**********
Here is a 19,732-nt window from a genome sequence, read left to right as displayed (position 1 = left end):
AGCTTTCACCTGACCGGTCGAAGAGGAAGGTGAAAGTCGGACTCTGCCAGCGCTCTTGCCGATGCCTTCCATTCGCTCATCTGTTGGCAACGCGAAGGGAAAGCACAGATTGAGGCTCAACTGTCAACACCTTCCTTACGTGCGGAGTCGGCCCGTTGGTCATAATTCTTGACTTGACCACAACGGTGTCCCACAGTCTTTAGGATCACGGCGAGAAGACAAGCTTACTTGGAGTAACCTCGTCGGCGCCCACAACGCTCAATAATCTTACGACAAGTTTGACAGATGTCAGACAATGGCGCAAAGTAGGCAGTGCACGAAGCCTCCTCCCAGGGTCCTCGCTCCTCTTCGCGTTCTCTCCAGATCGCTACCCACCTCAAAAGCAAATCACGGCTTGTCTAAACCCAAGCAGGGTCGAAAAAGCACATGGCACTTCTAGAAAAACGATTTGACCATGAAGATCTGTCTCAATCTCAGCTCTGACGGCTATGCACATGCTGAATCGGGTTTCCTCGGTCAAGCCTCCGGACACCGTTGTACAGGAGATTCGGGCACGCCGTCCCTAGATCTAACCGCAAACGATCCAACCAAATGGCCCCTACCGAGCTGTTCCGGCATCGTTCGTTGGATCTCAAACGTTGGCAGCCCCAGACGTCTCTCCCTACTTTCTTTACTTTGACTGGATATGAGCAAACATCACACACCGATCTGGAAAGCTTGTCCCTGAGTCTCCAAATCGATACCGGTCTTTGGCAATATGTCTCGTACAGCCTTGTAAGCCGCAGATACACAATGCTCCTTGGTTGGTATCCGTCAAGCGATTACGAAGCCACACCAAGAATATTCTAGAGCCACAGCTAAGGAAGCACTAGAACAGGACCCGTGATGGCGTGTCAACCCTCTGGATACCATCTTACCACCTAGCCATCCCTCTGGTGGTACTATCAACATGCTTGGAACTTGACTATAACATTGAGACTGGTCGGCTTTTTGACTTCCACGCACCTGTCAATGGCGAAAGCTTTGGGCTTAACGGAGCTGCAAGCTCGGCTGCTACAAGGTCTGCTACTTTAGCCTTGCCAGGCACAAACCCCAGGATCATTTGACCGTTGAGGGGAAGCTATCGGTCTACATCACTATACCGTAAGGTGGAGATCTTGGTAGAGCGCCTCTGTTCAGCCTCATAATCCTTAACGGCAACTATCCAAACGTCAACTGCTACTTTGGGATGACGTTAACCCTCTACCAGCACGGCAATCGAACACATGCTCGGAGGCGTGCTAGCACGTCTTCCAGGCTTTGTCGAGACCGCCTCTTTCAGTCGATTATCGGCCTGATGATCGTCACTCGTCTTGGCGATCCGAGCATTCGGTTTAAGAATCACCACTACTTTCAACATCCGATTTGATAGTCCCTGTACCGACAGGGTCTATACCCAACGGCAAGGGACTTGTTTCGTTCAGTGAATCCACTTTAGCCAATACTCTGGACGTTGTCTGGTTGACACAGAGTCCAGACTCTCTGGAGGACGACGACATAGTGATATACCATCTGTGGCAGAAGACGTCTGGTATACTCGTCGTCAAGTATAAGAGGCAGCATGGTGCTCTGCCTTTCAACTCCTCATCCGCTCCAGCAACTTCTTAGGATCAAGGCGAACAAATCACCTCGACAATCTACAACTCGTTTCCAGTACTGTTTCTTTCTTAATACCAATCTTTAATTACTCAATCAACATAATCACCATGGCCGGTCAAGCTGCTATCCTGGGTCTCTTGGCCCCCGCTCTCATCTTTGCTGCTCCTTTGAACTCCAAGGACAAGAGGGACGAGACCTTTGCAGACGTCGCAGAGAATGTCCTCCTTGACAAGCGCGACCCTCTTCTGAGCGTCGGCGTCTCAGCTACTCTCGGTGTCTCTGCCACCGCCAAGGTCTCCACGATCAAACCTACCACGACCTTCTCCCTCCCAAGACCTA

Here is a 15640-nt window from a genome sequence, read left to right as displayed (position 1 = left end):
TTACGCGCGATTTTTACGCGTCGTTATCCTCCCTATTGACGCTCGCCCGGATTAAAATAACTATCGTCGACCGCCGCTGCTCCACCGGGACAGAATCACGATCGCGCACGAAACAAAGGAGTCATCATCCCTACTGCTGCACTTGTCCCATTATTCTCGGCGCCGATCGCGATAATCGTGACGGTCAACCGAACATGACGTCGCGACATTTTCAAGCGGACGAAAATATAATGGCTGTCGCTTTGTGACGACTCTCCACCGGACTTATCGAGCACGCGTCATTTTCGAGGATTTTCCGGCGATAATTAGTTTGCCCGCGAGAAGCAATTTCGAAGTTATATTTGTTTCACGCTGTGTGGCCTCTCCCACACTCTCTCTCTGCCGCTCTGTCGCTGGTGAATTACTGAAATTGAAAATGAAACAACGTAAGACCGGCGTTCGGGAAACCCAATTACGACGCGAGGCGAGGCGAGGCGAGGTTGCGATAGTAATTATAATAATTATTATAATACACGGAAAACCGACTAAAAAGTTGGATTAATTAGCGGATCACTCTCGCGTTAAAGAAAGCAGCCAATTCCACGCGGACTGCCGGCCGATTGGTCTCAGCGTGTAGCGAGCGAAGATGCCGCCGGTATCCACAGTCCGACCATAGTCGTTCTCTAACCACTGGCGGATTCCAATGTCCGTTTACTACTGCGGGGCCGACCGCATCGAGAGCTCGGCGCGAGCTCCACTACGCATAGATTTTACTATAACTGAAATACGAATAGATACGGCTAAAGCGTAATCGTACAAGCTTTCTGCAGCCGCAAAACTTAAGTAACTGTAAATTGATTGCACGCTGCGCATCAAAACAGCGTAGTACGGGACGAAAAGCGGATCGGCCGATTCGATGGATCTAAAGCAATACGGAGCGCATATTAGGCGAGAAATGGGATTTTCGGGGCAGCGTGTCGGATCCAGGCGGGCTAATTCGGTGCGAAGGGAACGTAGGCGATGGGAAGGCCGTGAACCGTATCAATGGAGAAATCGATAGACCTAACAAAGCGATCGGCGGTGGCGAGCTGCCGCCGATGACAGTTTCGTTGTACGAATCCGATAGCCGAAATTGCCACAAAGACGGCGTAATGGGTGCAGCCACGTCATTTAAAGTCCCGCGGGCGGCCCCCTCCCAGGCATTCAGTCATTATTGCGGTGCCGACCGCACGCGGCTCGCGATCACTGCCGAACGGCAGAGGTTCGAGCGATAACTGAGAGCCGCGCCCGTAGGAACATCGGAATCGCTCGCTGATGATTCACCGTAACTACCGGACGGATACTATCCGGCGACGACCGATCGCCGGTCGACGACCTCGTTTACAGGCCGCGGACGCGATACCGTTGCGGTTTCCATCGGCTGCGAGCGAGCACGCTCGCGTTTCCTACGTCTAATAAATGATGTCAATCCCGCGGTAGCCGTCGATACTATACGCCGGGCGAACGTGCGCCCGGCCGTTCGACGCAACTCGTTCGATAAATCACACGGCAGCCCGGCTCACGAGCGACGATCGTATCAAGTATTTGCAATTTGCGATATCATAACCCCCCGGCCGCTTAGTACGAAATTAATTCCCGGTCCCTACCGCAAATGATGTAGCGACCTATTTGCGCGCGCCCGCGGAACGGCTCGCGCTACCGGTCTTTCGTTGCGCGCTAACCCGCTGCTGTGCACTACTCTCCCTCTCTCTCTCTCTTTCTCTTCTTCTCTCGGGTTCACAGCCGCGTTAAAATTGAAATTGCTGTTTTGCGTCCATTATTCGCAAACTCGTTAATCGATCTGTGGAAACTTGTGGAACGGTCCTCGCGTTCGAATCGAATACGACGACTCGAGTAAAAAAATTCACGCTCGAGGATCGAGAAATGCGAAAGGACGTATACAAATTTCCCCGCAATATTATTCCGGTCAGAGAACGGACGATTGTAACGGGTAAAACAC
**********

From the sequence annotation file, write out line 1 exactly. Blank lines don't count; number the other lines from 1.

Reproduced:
Here is a 19,732-nt window from a genome sequence, read left to right as displayed (position 1 = left end):